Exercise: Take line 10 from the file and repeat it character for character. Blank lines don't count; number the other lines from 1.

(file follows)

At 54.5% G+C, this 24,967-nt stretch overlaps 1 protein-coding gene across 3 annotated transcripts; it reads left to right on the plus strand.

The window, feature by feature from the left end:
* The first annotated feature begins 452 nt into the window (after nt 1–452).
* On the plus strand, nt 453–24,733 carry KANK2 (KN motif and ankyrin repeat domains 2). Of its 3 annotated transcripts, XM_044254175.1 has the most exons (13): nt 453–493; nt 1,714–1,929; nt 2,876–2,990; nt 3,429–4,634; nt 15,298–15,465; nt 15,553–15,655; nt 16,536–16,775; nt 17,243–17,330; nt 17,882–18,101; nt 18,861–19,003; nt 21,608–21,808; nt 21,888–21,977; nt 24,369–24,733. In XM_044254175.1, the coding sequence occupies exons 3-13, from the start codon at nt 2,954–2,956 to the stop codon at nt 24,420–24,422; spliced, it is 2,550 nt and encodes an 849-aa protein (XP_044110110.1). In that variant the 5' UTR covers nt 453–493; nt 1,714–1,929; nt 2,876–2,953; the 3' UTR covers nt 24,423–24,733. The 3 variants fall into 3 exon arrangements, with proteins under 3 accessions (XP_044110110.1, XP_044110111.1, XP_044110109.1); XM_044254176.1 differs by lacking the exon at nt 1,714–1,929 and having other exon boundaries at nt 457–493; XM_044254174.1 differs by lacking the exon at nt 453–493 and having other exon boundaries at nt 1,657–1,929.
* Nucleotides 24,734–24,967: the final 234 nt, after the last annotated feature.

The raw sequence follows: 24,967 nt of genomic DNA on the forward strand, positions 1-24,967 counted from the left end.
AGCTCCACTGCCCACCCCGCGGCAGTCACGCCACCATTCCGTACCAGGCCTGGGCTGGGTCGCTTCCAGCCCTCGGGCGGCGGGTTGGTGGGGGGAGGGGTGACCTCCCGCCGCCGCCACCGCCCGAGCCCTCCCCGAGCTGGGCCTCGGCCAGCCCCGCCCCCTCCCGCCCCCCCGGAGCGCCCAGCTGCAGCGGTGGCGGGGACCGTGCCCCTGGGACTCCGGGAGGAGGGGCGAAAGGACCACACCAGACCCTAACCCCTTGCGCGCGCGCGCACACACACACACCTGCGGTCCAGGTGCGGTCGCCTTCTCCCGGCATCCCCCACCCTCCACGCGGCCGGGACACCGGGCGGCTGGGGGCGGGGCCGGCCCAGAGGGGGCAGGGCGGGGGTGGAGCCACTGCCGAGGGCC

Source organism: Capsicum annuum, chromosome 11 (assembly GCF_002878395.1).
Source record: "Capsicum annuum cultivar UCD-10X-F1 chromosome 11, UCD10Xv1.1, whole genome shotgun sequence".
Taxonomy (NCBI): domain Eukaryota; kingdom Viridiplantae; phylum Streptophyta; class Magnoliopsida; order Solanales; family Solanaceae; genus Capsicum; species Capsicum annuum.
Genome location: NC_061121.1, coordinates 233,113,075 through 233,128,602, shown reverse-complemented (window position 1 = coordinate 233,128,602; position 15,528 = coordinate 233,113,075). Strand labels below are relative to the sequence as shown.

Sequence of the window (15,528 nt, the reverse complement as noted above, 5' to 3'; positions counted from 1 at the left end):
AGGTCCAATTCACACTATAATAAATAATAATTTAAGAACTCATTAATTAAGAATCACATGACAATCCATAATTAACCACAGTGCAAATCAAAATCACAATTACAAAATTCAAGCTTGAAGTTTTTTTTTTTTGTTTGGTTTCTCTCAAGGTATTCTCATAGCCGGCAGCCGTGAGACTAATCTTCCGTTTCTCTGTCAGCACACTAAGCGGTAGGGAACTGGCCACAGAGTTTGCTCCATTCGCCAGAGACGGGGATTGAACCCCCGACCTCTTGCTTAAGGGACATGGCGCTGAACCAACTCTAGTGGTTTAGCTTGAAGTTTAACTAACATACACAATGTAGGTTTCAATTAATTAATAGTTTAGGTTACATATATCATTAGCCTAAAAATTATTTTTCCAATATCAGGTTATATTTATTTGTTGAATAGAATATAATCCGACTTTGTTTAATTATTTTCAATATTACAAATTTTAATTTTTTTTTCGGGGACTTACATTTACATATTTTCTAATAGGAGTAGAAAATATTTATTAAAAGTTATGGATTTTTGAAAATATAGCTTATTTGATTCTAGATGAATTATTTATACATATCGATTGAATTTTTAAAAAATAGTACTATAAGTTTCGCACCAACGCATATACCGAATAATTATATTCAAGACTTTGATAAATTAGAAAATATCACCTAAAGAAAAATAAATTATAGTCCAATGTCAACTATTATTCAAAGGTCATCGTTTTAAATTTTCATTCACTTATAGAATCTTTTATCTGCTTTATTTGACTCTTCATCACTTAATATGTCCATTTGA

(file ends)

Taxonomy (NCBI): domain Eukaryota; kingdom Viridiplantae; phylum Streptophyta; class Magnoliopsida; order Solanales; family Solanaceae; genus Capsicum; species Capsicum annuum.